Inflation began to soar again, with rises of up to 19% between July 1973 and January 1974. Chancellor Healey’s first budget reduced corporation tax and loosened price controls. £1bn in loans were made available to companies for investment.
Then came a sterling crisis in June 1975, in the context of a big public spending deficit. The value of sterling against a weighted average of other currencies fell by 29% compared to December 1971. The government then implemented a pay limit in an attempt to curb inflation.
By December 1976, the pound came under more pressure, eventually forcing the Labour government to negotiate a loan from the IMF in order to shore up the currency, in return for a commitment to make $3bn worth of public expenditure cuts over 2 years.
Far more than the Tories had done, Labour tried to provide support to manufacturing bosses. Its National Enterprise Board was responsible for industrial policy, with representatives from the employers, the government and the TUC. The Board had, under Labour’s 1974 programme (passed into law in 1975) the remit to nationalise companies which were profitable. But it had to bid for these companies’ shares in the open market unless their directors agreed to be taken over – which was hardly likely unless the company was bankrupt. And indeed it was only bankrupt companies which were taken over. There were eight of them – Rolls Royce, already nationalised under the previous Tory government, plus British Leyland, Ferranti, Alfred Herbert and International Computers, among others. But what was the main effect? To get through savage job cuts – 19,000 at British Leyland between 1976 and 1977, 5,600 at Rolls Royce, 1,100 at Ferranti, 800 at Alfred Herbert and 1,300 at International Computers.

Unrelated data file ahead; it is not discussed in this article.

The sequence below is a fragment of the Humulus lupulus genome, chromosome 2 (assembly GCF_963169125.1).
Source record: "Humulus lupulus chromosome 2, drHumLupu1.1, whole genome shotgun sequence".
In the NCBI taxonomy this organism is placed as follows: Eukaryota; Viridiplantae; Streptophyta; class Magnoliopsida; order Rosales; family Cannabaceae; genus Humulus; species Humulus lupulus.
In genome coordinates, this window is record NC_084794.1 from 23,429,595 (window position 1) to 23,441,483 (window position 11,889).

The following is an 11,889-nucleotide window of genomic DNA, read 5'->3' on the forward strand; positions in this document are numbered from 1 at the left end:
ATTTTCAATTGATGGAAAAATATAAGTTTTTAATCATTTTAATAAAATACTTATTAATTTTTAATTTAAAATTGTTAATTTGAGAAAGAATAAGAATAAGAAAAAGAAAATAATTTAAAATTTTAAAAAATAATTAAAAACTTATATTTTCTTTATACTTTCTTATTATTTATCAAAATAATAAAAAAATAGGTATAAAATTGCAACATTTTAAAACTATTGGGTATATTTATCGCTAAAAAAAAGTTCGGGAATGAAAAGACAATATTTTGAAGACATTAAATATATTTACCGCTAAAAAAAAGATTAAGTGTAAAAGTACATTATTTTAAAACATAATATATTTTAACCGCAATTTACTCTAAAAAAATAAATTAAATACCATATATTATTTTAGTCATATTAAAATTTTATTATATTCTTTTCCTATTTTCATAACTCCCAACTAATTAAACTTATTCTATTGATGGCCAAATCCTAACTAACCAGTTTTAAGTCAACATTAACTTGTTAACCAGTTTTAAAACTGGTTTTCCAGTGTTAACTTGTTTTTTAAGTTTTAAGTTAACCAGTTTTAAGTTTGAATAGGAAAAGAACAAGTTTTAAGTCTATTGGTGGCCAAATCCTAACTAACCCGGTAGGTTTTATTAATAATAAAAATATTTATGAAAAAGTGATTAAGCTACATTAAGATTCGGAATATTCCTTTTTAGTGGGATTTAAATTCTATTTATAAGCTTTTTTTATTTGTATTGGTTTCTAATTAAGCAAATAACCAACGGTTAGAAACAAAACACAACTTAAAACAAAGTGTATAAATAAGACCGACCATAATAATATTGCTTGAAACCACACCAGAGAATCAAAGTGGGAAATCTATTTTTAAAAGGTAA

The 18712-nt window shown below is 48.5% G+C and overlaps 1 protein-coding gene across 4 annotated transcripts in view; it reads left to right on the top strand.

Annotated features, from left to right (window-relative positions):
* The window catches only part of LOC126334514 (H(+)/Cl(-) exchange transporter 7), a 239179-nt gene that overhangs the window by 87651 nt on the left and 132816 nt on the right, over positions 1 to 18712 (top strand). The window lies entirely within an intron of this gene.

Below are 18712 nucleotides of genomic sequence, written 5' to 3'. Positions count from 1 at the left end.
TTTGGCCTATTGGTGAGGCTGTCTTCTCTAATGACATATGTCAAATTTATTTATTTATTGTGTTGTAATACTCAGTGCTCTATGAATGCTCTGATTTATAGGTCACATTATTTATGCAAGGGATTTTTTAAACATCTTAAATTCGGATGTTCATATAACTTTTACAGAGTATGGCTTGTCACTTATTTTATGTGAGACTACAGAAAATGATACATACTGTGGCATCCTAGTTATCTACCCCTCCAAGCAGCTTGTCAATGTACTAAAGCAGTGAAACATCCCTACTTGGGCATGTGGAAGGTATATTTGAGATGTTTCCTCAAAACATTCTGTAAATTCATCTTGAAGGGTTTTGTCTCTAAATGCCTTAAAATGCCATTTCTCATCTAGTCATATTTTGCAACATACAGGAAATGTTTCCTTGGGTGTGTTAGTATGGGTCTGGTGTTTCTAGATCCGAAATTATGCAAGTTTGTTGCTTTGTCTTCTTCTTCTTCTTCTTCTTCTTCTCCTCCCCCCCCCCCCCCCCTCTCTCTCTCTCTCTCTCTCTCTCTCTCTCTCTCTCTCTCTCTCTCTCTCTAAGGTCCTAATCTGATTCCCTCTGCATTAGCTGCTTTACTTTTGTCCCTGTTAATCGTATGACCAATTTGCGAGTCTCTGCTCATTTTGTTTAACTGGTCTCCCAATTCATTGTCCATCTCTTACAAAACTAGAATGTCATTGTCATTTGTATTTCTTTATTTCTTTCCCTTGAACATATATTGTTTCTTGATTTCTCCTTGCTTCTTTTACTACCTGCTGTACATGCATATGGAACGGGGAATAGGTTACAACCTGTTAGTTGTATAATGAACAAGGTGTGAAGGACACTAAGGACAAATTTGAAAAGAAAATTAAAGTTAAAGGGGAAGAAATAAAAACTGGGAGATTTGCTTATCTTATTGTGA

When the US Chrysler Corporation wanted to pull out of its loss-making subsidiary in the UK, it offered the government £35m to take it off its hands, thus hoping to avoid paying redundancy money and costs of closure. The government was unwilling to see Chrysler close – which meant 25,000 jobs plus 30,000 others in linked industries. But it was also unwilling to nationalise it. Instead, it offered a £55m loan guarantee to Chrysler, which grabbed the bounty and. . . ran, but not before selling this plant to Peugeot.
The biggest single handout to the capitalists was via corporation tax rebates – worth a total £2bn. There were also subsidies for “industrial innovation” of £300m in 1976-7. It was estimated that state assistance to private industry totalled £6bn over these 2 years alone (in addition to the £2bn corporation tax rebates).